First, I apologize for the break in service. My blog was down due to circumstances beyond anyone’s control. That happens sometimes. I appreciate your patience and willingness to come back when service is restored.
Today my thoughts are about the trivializing of God in popular American religion. If just trivializing existed only among the laity, that would be bad enough. But it becomes dizzyingly dismaying when it appears in the pulpit!
This morning I went to lunch with several of my students (and one former student). We meet every other week to discuss current theological subjects and the topic usually has something to do with concerns of emerging church people. (My former student pastors a church some would describe as emerging or emergent and the students are all involved in a “collective” that practices transformative performance a la Peter Rollins and Ikon.) I learn a lot from these very thoughtful young Christians. They help keep me from becoming an old fogey theology professor!
On my way to the lunch meeting I happened to pick up the current issue of a free “city magazine.” It’s mainly for women, but occasionally I find something interesting in its pages. The magazine always contains an article written by a local pastor. This month the guest pastor serves a “First Church” of a mainline denomination.
The column’s title is “Your Biggest Fan: God does what is best for us.” Here’s the crucial message in a nutshell: “If ever there is someone who you can rely on to always be in your corner, it’s God–your biggest fan. He created you in his image, after all. Probably, you disappoint him now and then with your decisions and poor judgment, but he goes on loving you and rooting for you just the same.” Then, the closing declaration of this “sermon” is: “God is truly your biggest fan. No matter what your circumstances are, you can make it work with his support. That’s what really matters.”
Now, I apologize for not acknowledging the author or publication, but given what I think of this theology they would probably appreciate me not mentioning them by name!
Of course, I shouldn’t and won’t judge the pastor by this one article. It might not represent the best of his preaching or thinking. That’s another reason not to name him. However, and nevertheless, the sentiment expressed in this particular article represents the worst of contemporary Christian thinking in America. Why?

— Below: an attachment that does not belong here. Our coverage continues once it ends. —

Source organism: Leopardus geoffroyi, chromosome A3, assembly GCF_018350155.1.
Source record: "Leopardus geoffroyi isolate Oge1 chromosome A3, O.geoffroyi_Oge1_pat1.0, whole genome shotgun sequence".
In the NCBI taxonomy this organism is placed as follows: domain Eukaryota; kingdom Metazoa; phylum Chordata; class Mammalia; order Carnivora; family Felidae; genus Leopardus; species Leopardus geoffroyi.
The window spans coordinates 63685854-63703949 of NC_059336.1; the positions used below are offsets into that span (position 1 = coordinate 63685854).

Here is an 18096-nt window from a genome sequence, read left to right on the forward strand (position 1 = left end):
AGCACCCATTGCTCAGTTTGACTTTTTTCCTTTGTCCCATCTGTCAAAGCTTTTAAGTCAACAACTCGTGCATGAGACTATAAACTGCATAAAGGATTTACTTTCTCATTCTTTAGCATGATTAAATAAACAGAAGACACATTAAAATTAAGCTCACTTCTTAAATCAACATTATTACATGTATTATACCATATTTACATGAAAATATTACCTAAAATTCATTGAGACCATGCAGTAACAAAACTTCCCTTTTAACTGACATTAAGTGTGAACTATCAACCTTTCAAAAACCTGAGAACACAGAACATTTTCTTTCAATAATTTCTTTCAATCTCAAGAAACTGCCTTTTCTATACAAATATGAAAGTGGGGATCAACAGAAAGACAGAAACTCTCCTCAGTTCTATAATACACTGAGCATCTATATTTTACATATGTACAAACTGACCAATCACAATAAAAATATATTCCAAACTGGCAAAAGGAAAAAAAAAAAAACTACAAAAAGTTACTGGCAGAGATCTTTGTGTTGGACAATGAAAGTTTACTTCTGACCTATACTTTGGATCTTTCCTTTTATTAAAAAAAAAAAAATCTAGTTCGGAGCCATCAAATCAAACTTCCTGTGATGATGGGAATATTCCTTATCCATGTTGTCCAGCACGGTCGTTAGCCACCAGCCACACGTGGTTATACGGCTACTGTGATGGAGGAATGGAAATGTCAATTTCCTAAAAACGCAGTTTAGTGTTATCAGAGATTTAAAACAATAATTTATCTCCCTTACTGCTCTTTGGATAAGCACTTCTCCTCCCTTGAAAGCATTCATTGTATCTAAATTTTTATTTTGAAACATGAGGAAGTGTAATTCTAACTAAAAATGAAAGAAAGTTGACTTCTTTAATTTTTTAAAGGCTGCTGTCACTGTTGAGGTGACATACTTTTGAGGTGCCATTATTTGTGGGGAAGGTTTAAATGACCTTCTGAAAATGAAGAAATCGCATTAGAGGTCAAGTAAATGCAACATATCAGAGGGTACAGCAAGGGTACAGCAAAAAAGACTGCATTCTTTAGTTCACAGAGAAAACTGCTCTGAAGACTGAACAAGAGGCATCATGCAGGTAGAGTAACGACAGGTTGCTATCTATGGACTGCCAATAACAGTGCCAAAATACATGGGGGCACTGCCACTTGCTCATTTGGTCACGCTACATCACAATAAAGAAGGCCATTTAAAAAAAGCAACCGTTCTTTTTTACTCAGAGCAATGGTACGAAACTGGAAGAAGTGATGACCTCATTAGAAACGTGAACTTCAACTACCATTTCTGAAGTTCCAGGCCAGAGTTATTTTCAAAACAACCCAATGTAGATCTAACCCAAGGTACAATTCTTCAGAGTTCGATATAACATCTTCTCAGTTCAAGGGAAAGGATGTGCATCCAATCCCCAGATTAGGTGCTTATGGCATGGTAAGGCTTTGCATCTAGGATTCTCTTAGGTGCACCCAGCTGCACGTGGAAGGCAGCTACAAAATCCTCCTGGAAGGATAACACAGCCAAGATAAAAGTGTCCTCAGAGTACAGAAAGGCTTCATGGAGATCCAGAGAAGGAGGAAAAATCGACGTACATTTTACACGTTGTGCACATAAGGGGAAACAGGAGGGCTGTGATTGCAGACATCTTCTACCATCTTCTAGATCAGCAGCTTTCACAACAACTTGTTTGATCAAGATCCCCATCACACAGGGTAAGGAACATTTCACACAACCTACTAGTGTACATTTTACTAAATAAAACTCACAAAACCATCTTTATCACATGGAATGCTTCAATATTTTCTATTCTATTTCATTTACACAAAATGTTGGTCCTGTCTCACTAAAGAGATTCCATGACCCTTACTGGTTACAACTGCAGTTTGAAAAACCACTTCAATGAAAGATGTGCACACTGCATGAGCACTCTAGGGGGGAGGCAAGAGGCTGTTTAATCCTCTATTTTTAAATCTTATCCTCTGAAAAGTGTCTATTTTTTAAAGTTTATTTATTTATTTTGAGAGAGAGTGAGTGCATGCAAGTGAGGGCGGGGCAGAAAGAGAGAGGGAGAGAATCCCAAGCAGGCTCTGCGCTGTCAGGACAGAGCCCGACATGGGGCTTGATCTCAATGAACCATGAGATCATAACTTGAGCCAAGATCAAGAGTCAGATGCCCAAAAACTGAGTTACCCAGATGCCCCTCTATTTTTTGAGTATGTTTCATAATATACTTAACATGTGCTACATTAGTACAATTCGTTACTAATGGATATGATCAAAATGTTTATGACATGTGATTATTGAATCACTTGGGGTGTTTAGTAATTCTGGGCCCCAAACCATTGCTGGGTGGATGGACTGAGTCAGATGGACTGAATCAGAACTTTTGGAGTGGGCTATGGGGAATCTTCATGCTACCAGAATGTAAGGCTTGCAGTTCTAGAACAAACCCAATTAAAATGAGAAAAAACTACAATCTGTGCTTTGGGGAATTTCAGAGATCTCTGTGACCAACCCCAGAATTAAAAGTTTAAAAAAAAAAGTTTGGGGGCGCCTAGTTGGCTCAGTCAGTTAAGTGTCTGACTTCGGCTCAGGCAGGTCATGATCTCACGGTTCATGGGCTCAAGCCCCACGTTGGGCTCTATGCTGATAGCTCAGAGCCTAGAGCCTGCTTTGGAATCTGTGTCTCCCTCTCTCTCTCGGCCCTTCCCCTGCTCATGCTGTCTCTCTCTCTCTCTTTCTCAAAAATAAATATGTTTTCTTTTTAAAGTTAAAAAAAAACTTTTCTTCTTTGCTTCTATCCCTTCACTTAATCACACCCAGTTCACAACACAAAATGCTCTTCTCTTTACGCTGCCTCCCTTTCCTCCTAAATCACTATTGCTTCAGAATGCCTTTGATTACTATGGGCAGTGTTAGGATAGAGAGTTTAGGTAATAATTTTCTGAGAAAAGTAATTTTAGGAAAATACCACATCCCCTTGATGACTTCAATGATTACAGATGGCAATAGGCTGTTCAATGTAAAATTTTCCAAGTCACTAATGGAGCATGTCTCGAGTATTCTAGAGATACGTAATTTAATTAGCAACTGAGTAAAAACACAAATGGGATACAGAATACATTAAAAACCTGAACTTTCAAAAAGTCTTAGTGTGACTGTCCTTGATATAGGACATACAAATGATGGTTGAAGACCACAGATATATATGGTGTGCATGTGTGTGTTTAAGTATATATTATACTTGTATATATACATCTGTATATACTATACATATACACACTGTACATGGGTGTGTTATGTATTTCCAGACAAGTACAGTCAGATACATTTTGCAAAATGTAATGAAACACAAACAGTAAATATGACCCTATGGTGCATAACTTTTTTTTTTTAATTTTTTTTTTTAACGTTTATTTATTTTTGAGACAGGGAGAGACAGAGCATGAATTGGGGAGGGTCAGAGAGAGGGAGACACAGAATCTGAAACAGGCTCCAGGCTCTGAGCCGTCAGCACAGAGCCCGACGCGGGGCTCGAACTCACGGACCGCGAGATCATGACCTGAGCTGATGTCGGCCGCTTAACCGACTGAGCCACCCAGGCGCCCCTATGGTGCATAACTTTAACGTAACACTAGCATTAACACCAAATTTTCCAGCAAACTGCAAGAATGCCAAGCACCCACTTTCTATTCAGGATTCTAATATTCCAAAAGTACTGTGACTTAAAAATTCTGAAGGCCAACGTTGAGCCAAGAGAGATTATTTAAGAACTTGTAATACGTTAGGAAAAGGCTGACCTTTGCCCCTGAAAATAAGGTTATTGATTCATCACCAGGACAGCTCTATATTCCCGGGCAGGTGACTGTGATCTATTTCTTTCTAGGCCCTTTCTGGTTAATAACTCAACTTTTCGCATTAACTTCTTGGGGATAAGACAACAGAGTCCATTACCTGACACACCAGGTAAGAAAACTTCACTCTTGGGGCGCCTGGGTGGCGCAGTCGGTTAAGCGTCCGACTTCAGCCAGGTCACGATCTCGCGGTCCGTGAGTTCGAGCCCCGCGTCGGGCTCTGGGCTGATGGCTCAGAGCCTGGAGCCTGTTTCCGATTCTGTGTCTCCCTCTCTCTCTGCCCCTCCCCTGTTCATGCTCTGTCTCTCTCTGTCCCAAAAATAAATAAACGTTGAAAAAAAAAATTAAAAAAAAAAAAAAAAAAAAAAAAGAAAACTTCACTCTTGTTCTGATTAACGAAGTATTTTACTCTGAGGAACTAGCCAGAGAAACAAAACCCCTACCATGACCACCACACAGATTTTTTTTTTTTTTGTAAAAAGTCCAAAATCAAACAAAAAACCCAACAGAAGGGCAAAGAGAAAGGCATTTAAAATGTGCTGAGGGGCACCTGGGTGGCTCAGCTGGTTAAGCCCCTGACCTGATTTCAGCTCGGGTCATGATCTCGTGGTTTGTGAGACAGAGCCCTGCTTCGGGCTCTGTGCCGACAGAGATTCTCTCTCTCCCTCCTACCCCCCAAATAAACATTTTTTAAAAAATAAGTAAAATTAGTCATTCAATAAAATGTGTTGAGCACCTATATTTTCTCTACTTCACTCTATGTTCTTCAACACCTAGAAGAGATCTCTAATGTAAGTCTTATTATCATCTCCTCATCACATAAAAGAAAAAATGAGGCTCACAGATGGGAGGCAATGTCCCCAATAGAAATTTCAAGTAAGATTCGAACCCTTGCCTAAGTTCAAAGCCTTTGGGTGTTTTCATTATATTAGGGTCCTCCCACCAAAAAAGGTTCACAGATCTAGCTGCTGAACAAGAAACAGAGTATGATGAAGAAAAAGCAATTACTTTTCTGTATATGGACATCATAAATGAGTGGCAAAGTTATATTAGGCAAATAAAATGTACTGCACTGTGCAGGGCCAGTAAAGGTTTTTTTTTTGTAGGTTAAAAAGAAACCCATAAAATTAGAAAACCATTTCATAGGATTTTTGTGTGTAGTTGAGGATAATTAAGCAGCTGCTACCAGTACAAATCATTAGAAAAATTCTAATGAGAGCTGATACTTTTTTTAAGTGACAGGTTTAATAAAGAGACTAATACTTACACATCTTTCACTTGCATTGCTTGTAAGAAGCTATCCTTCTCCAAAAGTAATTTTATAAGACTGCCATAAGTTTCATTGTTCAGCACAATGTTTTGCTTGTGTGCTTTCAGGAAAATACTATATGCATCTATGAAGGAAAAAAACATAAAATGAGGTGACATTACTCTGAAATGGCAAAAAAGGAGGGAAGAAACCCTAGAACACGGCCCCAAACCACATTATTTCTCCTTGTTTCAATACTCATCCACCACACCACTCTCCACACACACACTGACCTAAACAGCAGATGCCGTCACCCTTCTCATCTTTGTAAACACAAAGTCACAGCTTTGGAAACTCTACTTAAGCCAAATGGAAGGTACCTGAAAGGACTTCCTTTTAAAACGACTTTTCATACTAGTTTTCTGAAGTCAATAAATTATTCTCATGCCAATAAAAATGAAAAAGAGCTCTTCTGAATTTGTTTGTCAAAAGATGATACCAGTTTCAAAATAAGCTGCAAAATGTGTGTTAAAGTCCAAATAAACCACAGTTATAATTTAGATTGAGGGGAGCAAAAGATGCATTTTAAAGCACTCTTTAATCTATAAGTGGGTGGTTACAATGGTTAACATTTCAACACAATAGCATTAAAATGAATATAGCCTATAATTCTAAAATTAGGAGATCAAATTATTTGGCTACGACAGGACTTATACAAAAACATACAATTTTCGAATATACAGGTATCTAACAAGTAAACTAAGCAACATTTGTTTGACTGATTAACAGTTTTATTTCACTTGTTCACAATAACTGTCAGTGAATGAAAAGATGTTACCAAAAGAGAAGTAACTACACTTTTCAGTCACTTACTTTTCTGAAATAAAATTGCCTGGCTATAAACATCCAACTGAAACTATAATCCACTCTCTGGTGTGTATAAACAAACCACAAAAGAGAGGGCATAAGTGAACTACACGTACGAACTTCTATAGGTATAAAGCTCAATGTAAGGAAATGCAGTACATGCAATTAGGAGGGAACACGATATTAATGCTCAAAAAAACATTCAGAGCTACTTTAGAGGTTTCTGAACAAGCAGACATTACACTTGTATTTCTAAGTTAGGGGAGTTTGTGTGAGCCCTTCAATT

To think and speak of God as “my biggest fan” is to elevate myself to a position along side if not above God. At least that is the inevitable impression it conveys to people. By all means, God is love and his loving kindness and mercy are beyond description. But can describing God as “my biggest fan” begin to do justice to God’s love, wrath, grace and mercy? I don’t think so.
After all, Jesus’ metaphor for God’s relationship to us is “Father.” I don’t think “fan” begins to express what “heavenly parent” means. Did Jesus’ parable of the prodigal son/waiting father/elder brother picture the father as the prodigal son’s “fan?” I don’t think so.
Notice other language in the article. The pastor says “Probably, you disappoint him now and then….” Probably?! How can such a statement begin to do justice to our sinfulness and God’s wrath–even if we understand wrath as “tough love?”
The language this pastor used is borrowed from the culture of self-esteem and points attention away from the gospel to something else entirely. It is more compatible with New Thought (a quasi-religious philosophy in which American culture is saturated since the 19th century when it burst onto the scene) than with the biblical gospel of depravity and grace.
No doubt the pastor thought he was contextualizing the gospel to modern American women and men–steeped as they are in messages such as “above all, be true to yourself” and “no limits” and “believe in yourself.” But I regard his message as accommodation and capitulation to that Zeitgeist. This is, I fear, “another gospel” than the one Jesus and Paul and the other apostles and church fathers and reformers proclaimed.
To say that God is “always in your corner” is to trivialize God and negate human finitude and fallenness (the two “f words” without which we cannot begin to understand the gospel). In popular parlance “in my corner” means always unconditionally supporting me and applauding everything I do even if sometimes with constructive criticism. That metaphor turns God into my life coach rather than my father in heaven and merciful judge. And it turns me into God’s summum bonum rather than the other way around.
THAT God is nothing more or less than an idol–an American idol. It is an expression of contemporary American consumer religion of self-esteem which is just another form of the most ancient heresy of all–idolatry of self, refusal of creatureliness.
Also, the final statement of the article (quoted above) makes Christianity about “making it work” for me. In effect, the “it” there becomes God. God is reduced to a tool for working out my circumstances to my advantage. This is sheer American utilitarianism and instrumentalism.
Years ago I studied under Wolfhart Pannenberg in Munich. I’ll never forget something he said to a group of pastors over lunch: “I used to go to church and wonder where was the gospel? Then I realized ‘the gospel is what the preacher SHOULD HAVE SAID’.” That’s my reaction to this pastor’s article. What’s yours?